April 5, 2010 / 3:20 AM / 7 years ago

Chieftains' new album explores Irish-Mexican ties

3 Min Read

MIAMI (Billboard) - The musical border between Latin and Irish culture has been crossed often by artists from both sides of the divide. But the connection has rarely, if ever, been brought to light as carefully as the Chieftains have done with their new album, "San Patricio."

The 19-track set from Hear Music is a tribute to the San Patricios, the ill-fated battalion of mostly Irish soldiers who abandoned the U.S. Army during the Mexican-American War of 1846-48 and crossed the border to fight alongside the Mexicans.

Boosted by distribution through Starbucks, the album, released March 17 (St. Patrick's Day), just completed its third week at No. 1 on Billboard's Top Latin Albums chart, an unlikely position for perhaps the most celebrated Irish group in the world. This isn't the first time the Chieftains have explored Irish-Latin links; in 1996, the group released the Grammy Award-winning "Santiago," which examined Celtic ties to Spain's Galicia region.

But "San Patricio" is their first album recorded predominantly in another language -- Spanish. The group brought in a broad range of acts that focus on Mexican folk, including Lila Downs, Linda Ronstadt, Los Folkloristas, Los Cenzontles and Los Tigres del Norte. The collaborations produced an album that blends the sounds of Mexico and Ireland.

Underlying it all is the tragic history of the San Patricios, who, after losing their last battle, were sent to the gallows or branded with a "D" for "deserter."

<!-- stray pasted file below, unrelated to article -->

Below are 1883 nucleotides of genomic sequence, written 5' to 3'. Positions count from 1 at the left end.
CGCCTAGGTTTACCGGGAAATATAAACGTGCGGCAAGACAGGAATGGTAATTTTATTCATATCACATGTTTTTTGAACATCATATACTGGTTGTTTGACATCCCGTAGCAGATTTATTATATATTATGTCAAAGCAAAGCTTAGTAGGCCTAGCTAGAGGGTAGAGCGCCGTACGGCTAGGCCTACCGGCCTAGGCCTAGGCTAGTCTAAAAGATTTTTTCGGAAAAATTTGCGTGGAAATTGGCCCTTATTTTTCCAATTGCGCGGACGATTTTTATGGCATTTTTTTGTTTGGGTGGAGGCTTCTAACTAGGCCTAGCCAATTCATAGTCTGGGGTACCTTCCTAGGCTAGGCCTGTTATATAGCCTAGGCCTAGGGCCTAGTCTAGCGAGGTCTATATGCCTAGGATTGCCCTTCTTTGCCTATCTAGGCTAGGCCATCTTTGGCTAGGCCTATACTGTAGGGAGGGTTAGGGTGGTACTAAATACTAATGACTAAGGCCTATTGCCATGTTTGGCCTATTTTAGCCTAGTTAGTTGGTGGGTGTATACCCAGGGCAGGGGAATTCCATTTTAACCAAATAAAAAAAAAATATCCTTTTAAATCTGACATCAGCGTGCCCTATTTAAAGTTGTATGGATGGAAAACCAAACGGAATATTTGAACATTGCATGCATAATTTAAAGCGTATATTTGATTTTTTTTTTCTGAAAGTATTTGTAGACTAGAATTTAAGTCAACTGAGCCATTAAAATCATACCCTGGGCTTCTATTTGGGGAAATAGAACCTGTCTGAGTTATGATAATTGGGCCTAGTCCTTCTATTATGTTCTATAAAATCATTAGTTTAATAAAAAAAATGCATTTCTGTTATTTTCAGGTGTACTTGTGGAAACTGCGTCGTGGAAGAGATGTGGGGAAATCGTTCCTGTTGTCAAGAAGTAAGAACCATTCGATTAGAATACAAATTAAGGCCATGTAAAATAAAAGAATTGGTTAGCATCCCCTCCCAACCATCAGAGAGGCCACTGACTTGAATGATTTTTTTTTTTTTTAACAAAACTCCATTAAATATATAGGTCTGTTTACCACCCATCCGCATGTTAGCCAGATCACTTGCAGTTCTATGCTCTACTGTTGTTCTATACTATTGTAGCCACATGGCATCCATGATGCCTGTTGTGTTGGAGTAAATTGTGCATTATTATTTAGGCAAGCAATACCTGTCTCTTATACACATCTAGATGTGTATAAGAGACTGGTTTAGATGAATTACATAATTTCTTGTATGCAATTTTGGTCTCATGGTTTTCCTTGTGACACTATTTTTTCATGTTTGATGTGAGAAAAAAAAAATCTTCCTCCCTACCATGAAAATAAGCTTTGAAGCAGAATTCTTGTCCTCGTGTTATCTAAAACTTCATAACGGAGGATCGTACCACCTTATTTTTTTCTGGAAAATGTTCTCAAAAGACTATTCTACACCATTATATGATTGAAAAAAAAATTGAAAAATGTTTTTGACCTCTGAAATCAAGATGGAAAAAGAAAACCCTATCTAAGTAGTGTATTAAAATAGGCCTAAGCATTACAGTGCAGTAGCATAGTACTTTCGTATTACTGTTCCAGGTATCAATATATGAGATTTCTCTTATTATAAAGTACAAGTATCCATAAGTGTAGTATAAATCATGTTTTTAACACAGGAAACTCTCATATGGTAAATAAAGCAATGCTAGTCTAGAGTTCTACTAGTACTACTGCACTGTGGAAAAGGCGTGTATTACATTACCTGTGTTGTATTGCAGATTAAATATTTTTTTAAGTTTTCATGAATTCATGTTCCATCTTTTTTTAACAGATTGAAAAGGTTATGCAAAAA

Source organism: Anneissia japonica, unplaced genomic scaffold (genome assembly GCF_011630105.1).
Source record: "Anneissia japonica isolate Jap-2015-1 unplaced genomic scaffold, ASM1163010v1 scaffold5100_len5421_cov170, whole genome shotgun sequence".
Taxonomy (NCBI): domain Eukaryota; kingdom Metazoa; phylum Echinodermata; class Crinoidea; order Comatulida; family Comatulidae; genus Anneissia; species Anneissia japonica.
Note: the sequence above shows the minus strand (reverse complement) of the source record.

"It took me two years to make the album, but the connection goes back a long way," Chieftains leader Paddy Moloney says, recounting the tale of San Patricio leader John Riley, who fled Ireland during the potato famine and was recruited into the Union Army the minute he got off the boat.

"He wasn't too happy about having to go shoot Catholic Mexicans, and he also saw the injustice of the whole war," Moloney says, noting that the story evoked comparisons to the British occupation of Ireland.

Moloney notes that as his research expanded, "San Patricio" increasingly took on a Mexican sound. When he brought in his friend Ry Cooder, with whom he had worked in Cuba on another project, the guitarist recommended Los Tigres del Norte.

"I remember when I would go visit my grandmother in this little cottage and the music would start after dinner," Moloney says. "And all my cousins and sisters and everybody would be dancing and it was just brilliant. There was no electricity in the house, just the oil lamp. And (Los Tigres) would say, 'That's exactly how it was with us.' So before we even played a note together there was a breakdown of so many barriers."

For Moloney and the Chieftains, the Irish-Mexican connection will continue, with planned tour dates with Los Cenzontles and Mexican dancers this summer.

"The Mexican ambassador in Dublin told me a general had said if he had five more battalions like San Patricio, he would have won the war," Moloney says.

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